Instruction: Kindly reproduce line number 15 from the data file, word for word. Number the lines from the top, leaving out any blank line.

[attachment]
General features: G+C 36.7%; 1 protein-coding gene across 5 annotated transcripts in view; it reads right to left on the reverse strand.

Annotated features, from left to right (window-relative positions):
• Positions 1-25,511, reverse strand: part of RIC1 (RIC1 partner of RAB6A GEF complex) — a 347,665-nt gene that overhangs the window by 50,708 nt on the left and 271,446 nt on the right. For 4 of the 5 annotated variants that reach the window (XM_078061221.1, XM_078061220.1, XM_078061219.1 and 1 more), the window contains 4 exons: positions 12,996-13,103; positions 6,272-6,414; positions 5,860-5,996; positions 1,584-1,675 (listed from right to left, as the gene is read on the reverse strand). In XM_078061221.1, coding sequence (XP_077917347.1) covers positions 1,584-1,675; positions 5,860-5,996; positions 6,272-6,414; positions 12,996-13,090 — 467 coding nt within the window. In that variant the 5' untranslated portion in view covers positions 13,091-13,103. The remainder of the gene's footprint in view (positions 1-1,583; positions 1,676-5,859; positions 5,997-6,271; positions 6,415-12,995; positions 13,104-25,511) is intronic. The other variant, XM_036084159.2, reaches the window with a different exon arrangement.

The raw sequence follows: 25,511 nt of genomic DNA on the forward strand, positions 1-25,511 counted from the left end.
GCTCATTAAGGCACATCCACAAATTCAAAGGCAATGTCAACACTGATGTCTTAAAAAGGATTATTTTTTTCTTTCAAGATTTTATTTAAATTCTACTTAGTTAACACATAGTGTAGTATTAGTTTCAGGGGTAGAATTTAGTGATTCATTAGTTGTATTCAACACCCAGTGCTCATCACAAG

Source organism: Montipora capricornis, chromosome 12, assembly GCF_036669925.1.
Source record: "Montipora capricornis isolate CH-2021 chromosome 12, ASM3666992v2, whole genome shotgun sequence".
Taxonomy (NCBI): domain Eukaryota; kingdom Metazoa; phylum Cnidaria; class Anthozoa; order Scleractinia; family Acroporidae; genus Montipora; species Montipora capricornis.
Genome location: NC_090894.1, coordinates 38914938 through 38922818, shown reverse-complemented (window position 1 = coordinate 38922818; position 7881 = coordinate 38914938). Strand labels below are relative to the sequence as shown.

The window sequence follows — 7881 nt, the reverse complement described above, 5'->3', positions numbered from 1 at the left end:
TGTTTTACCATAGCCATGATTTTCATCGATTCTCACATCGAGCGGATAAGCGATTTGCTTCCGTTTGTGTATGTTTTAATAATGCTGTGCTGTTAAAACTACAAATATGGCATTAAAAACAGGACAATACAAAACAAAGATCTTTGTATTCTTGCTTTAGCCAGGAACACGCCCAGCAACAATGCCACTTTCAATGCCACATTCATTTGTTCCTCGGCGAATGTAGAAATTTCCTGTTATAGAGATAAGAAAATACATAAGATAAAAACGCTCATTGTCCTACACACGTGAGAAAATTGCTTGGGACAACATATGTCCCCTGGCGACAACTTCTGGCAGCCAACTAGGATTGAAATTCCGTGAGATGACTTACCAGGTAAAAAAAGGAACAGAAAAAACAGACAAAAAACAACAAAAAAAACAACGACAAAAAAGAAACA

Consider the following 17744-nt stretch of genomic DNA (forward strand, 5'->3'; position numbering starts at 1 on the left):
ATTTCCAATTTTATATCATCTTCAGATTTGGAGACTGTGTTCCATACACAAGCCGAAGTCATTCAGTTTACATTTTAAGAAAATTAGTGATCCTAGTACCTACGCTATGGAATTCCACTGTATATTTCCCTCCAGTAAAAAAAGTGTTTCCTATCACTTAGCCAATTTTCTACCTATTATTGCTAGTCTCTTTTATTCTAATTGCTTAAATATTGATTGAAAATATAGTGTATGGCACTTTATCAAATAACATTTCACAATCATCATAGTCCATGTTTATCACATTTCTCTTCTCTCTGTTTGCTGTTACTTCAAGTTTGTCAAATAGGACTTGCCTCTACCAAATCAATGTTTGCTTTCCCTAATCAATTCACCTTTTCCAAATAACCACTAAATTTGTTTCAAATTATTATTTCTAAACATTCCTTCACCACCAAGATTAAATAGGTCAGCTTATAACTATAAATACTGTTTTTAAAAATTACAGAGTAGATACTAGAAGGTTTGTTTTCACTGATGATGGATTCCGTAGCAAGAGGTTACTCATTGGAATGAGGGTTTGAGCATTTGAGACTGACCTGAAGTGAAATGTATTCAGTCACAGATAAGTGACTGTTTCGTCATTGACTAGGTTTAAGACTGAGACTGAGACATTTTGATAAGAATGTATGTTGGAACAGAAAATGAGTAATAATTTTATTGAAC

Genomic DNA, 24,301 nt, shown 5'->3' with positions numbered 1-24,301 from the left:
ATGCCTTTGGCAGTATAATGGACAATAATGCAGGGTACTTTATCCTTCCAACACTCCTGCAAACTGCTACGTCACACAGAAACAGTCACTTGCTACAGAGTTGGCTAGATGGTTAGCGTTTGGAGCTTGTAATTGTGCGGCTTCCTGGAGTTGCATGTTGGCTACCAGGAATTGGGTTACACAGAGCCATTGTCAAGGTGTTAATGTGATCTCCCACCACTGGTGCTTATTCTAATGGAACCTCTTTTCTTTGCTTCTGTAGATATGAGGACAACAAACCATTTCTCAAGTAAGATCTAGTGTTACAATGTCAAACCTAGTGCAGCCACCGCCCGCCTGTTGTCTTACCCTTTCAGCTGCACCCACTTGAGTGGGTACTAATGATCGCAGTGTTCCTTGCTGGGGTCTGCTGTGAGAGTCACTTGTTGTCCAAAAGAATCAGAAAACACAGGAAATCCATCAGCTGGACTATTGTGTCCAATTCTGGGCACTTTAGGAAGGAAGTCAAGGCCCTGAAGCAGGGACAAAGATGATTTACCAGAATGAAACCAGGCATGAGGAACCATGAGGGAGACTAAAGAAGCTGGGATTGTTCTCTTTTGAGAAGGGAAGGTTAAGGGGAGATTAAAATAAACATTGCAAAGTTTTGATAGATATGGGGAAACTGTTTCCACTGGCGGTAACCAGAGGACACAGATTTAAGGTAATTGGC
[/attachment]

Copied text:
ATGCCTTTGGCAGTATAATGGACAATAATGCAGGGTACTTTATCCTTCCAACACTCCTGCAAACTGCTACGTCACACAGAAACAGTCACTTGCTACAGAGTTGGCTAGATGGTTAGCGTTTGGAGCTTGTAATTGTGCGGCTTCCTGGAGTTGCATGTTGGCTACCAGGAATTGGGTTACACAGAGCCATTGTCAAGGTGTTAATGTGATCTCCCACCACTGGTGCTTATTCTAATGGAACCTCTTTTCTTTGCTTCTGTAGATATGAGGACAACAAACCATTTCTCAAGTAAGATCTAGTGTTACAATGTCAAACCTAGTGCAGCCACCGCCCGCCTGTTGTCTTACCCTTTCAGCTGCACCCACTTGAGTGGGTACTAATGATCGCAGTGTTCCTTGCTGGGGTCTGCTGTGAGAGTCACTTGTTGTCCAAAAGAATCAGAAAACACAGGAAATCCATCAGCTGGACTATTGTGTCCAATTCTGGGCACTTTAGGAAGGAAGTCAAGGCCCTGAAGCAGGGACAAAGATGATTTACCAGAATGAAACCAGGCATGAGGAACCATGAGGGAGACTAAAGAAGCTGGGATTGTTCTCTTTTGAGAAGGGAAGGTTAAGGGGAGATTAAAATAAACATTGCAAAGTTTTGATAGATATGGGGAAACTGTTTCCACTGGCGGTAACCAGAGGACACAGATTTAAGGTAATTGGC